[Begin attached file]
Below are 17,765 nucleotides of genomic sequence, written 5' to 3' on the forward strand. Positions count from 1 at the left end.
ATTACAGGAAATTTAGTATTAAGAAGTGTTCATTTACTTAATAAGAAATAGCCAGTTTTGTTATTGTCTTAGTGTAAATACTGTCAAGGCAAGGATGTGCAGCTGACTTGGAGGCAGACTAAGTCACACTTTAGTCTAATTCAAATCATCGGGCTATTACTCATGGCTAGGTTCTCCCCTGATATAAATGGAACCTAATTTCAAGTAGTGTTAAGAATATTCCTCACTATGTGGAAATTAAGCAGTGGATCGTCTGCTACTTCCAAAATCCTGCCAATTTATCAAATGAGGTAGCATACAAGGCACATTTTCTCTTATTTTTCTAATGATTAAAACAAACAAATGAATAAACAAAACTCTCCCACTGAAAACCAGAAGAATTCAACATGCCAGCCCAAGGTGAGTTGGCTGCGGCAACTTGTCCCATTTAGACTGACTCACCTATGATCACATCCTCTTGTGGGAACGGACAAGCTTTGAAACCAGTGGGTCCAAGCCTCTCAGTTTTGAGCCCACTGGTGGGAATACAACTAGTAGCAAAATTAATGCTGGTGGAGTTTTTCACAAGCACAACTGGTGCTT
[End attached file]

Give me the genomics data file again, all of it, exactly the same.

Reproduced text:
Below are 17,765 nucleotides of genomic sequence, written 5' to 3' on the forward strand. Positions count from 1 at the left end.
ATTACAGGAAATTTAGTATTAAGAAGTGTTCATTTACTTAATAAGAAATAGCCAGTTTTGTTATTGTCTTAGTGTAAATACTGTCAAGGCAAGGATGTGCAGCTGACTTGGAGGCAGACTAAGTCACACTTTAGTCTAATTCAAATCATCGGGCTATTACTCATGGCTAGGTTCTCCCCTGATATAAATGGAACCTAATTTCAAGTAGTGTTAAGAATATTCCTCACTATGTGGAAATTAAGCAGTGGATCGTCTGCTACTTCCAAAATCCTGCCAATTTATCAAATGAGGTAGCATACAAGGCACATTTTCTCTTATTTTTCTAATGATTAAAACAAACAAATGAATAAACAAAACTCTCCCACTGAAAACCAGAAGAATTCAACATGCCAGCCCAAGGTGAGTTGGCTGCGGCAACTTGTCCCATTTAGACTGACTCACCTATGATCACATCCTCTTGTGGGAACGGACAAGCTTTGAAACCAGTGGGTCCAAGCCTCTCAGTTTTGAGCCCACTGGTGGGAATACAACTAGTAGCAAAATTAATGCTGGTGGAGTTTTTCACAAGCACAACTGGTGCTT